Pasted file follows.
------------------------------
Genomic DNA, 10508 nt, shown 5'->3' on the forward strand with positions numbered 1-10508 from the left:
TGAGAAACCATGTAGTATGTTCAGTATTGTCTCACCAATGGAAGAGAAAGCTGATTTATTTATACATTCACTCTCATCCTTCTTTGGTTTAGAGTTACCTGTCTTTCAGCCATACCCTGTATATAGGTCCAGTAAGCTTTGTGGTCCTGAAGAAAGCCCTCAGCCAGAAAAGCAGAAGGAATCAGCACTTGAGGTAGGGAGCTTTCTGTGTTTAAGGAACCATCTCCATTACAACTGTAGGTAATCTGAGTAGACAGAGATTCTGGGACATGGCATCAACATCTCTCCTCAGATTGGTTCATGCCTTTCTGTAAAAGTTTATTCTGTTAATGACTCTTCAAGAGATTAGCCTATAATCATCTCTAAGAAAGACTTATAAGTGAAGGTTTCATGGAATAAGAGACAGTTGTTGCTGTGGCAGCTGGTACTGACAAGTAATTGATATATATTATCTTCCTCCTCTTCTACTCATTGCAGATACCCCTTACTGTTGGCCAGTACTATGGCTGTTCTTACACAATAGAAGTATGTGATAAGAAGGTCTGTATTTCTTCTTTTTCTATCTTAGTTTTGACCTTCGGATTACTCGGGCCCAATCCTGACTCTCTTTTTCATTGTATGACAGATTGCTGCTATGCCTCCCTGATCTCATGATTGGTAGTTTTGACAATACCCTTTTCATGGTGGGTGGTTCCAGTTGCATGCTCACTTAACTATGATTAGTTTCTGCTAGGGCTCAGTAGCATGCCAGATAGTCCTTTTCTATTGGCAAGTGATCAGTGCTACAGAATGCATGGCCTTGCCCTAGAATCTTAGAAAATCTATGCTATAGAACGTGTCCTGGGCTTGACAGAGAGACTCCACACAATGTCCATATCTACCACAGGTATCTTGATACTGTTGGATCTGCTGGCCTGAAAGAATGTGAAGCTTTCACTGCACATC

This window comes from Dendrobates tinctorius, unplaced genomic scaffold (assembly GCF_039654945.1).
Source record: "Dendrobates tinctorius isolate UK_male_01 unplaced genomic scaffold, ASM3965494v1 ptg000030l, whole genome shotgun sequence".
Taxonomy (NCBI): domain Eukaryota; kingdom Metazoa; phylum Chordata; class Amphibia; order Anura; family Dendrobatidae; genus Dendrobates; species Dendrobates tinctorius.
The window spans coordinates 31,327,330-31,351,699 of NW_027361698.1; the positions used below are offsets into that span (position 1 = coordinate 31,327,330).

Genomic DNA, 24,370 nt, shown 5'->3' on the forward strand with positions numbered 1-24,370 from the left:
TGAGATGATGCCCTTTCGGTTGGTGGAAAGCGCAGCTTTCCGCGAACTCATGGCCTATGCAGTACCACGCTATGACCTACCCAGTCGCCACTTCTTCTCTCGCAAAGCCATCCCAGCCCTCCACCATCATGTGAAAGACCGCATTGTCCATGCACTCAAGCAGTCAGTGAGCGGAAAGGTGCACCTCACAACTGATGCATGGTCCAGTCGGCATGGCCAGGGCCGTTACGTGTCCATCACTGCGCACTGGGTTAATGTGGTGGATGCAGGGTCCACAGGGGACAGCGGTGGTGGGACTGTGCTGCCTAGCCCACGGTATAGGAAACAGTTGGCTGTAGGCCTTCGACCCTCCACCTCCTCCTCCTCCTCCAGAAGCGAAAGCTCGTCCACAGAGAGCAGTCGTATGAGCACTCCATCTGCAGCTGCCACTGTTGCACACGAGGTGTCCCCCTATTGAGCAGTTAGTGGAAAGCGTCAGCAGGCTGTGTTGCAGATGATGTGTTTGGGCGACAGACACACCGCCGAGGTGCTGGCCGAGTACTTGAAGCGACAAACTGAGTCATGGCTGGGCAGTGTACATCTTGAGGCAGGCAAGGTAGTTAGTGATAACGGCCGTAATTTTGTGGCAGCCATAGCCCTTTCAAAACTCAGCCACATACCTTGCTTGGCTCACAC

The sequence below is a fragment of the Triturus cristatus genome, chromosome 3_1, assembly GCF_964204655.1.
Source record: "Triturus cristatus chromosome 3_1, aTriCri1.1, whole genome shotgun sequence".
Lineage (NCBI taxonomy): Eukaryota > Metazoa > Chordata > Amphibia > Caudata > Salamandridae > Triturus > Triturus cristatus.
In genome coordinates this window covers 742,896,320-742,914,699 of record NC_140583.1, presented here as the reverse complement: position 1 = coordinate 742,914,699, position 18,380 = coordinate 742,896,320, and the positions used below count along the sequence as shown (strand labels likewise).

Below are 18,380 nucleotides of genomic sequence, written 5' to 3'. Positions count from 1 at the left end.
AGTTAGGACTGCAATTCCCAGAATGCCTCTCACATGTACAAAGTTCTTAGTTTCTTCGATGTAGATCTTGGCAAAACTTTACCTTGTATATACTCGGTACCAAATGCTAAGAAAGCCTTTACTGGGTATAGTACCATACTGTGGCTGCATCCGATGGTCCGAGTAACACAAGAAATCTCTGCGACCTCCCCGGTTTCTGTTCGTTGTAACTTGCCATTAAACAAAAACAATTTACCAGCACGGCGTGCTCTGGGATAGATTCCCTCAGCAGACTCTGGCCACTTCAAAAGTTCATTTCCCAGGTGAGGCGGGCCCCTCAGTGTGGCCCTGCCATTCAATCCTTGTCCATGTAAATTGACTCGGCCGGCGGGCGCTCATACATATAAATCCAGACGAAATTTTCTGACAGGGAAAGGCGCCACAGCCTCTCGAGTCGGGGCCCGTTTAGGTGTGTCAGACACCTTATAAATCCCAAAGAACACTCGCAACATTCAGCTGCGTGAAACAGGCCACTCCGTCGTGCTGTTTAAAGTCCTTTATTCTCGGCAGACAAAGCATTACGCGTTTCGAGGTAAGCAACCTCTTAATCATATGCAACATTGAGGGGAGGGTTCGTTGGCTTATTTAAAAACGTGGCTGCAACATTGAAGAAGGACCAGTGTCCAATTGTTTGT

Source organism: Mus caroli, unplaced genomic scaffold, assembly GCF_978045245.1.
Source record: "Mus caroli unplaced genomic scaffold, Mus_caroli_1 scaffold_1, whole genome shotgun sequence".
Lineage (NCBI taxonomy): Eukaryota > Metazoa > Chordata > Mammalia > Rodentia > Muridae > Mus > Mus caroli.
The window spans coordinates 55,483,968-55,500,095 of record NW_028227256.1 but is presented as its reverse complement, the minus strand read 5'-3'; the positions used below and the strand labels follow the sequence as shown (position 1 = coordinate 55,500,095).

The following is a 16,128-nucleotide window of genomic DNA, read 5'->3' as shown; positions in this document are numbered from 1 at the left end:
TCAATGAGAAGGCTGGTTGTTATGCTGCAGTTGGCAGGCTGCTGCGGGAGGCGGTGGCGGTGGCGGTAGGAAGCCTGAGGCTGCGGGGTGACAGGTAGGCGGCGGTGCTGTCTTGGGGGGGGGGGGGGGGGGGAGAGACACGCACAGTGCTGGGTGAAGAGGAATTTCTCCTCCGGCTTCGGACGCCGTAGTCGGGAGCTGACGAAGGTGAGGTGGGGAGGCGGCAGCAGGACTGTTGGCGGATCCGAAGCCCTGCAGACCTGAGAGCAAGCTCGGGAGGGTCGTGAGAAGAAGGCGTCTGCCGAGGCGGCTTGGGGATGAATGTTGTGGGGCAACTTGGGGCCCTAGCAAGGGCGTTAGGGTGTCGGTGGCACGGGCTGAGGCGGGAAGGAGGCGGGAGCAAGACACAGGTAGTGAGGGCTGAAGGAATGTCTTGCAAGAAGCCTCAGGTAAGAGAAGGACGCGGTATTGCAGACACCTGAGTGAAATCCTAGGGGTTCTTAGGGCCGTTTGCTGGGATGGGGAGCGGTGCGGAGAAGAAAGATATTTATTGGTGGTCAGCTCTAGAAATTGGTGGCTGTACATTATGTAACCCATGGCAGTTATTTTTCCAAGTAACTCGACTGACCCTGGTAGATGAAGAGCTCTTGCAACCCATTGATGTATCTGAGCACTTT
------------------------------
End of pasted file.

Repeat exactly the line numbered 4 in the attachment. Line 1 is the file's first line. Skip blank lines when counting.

Source record: "Dendrobates tinctorius isolate UK_male_01 unplaced genomic scaffold, ASM3965494v1 ptg000030l, whole genome shotgun sequence".